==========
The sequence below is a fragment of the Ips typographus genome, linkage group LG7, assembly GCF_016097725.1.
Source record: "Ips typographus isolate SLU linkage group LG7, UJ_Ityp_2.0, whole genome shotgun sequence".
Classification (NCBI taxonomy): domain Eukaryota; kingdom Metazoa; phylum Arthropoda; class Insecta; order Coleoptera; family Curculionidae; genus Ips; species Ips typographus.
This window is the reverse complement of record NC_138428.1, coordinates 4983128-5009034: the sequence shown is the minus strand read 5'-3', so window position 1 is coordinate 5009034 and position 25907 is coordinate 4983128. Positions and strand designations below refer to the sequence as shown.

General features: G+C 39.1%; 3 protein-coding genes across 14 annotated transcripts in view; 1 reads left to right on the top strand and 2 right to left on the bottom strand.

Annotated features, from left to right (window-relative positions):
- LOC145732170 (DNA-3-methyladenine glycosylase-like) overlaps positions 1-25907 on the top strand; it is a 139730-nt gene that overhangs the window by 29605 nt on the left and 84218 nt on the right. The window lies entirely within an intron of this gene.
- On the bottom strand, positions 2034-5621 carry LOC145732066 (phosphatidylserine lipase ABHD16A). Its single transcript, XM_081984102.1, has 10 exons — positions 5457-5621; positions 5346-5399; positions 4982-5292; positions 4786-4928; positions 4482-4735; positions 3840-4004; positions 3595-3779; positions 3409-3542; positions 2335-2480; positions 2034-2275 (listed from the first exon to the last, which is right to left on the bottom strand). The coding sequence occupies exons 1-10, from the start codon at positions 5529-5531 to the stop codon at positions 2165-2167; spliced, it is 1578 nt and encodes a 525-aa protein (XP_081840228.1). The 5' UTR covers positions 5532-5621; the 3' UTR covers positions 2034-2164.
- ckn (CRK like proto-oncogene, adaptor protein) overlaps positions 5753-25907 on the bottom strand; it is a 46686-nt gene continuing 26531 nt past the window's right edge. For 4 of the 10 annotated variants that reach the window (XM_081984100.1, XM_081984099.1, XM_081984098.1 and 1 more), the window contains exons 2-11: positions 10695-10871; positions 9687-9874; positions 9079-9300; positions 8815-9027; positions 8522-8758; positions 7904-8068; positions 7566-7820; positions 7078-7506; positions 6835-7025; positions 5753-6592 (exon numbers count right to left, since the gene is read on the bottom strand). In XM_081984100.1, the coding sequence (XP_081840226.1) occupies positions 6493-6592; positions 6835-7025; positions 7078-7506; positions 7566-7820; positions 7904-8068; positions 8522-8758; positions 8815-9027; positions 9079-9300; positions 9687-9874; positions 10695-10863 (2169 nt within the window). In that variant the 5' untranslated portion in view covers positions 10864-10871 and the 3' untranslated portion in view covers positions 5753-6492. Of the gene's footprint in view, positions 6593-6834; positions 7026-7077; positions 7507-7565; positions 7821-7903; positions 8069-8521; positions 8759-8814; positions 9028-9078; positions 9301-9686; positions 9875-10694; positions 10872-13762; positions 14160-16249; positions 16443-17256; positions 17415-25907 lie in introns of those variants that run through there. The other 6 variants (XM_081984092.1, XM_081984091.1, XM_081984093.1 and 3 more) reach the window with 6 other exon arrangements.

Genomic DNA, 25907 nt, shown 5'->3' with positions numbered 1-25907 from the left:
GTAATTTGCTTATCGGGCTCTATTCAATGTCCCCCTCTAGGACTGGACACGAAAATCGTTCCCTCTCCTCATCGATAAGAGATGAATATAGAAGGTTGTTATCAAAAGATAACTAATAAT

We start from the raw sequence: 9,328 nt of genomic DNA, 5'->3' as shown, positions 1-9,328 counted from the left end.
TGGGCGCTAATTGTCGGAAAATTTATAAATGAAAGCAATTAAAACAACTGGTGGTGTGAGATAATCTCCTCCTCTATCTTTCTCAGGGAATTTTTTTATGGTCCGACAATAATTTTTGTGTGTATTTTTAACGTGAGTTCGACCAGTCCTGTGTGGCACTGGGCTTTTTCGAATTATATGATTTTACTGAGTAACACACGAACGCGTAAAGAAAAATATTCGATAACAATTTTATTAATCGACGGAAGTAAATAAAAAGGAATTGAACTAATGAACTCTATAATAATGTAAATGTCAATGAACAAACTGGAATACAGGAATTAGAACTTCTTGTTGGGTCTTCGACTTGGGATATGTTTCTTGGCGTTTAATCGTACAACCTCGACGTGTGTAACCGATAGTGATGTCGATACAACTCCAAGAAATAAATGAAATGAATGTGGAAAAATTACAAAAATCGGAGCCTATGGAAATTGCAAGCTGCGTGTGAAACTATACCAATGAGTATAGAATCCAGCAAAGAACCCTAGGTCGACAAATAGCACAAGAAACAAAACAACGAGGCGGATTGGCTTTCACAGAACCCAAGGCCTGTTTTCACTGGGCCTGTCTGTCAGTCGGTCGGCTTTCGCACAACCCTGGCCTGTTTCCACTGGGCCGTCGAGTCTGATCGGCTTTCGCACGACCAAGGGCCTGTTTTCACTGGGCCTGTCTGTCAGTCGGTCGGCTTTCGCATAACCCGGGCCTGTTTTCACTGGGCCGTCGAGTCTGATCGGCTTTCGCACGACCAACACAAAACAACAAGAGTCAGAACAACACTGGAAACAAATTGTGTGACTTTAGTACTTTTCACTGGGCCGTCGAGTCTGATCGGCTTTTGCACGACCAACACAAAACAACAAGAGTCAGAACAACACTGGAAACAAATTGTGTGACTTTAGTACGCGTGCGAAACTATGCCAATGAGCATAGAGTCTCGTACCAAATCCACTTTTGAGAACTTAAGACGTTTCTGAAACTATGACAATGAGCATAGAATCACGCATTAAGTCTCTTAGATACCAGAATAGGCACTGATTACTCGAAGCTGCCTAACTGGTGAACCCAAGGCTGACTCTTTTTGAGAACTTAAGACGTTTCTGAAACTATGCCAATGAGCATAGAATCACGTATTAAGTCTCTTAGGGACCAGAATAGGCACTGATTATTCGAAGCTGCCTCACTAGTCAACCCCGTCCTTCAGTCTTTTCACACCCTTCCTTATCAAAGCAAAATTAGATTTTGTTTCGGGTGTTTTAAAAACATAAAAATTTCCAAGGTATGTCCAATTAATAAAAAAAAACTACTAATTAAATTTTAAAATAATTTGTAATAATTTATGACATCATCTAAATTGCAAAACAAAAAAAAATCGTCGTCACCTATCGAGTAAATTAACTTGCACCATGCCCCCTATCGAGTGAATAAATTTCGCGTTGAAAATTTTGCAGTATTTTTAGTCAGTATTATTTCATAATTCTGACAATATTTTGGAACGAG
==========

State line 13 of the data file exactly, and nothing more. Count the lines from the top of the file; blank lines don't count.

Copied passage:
TGGGCGCTAATTGTCGGAAAATTTATAAATGAAAGCAATTAAAACAACTGGTGGTGTGAGATAATCTCCTCCTCTATCTTTCTCAGGGAATTTTTTTATGGTCCGACAATAATTTTTGTGTGTATTTTTAACGTGAGTTCGACCAGTCCTGTGTGGCACTGGGCTTTTTCGAATTATATGATTTTACTGAGTAACACACGAACGCGTAAAGAAAAATATTCGATAACAATTTTATTAATCGACGGAAGTAAATAAAAAGGAATTGAACTAATGAACTCTATAATAATGTAAATGTCAATGAACAAACTGGAATACAGGAATTAGAACTTCTTGTTGGGTCTTCGACTTGGGATATGTTTCTTGGCGTTTAATCGTACAACCTCGACGTGTGTAACCGATAGTGATGTCGATACAACTCCAAGAAATAAATGAAATGAATGTGGAAAAATTACAAAAATCGGAGCCTATGGAAATTGCAAGCTGCGTGTGAAACTATACCAATGAGTATAGAATCCAGCAAAGAACCCTAGGTCGACAAATAGCACAAGAAACAAAACAACGAGGCGGATTGGCTTTCACAGAACCCAAGGCCTGTTTTCACTGGGCCTGTCTGTCAGTCGGTCGGCTTTCGCACAACCCTGGCCTGTTTCCACTGGGCCGTCGAGTCTGATCGGCTTTCGCACGACCAAGGGCCTGTTTTCACTGGGCCTGTCTGTCAGTCGGTCGGCTTTCGCATAACCCGGGCCTGTTTTCACTGGGCCGTCGAGTCTGATCGGCTTTCGCACGACCAACACAAAACAACAAGAGTCAGAACAACACTGGAAACAAATTGTGTGACTTTAGTACTTTTCACTGGGCCGTCGAGTCTGATCGGCTTTTGCACGACCAACACAAAACAACAAGAGTCAGAACAACACTGGAAACAAATTGTGTGACTTTAGTACGCGTGCGAAACTATGCCAATGAGCATAGAGTCTCGTACCAAATCCACTTTTGAGAACTTAAGACGTTTCTGAAACTATGACAATGAGCATAGAATCACGCATTAAGTCTCTTAGATACCAGAATAGGCACTGATTACTCGAAGCTGCCTAACTGGTGAACCCAAGGCTGACTCTTTTTGAGAACTTAAGACGTTTCTGAAACTATGCCAATGAGCATAGAATCACGTATTAAGTCTCTTAGGGACCAGAATAGGCACTGATTATTCGAAGCTGCCTCACTAGTCAACCCCGTCCTTCAGTCTTTTCACACCCTTCCTTATCAAAGCAAAATTAGATTTTGTTTCGGGTGTTTTAAAAACATAAAAATTTCCAAGGTATGTCCAATTAATAAAAAAAAACTACTAATTAAATTTTAAAATAATTTGTAATAATTTATGACATCATCTAAATTGCAAAACAAAAAAAAATCGTCGTCACCTATCGAGTAAATTAACTTGCACCATGCCCCCTATCGAGTGAATAAATTTCGCGTTGAAAATTTTGCAGTATTTTTAGTCAGTATTATTTCATAATTCTGACAATATTTTGGAACGAG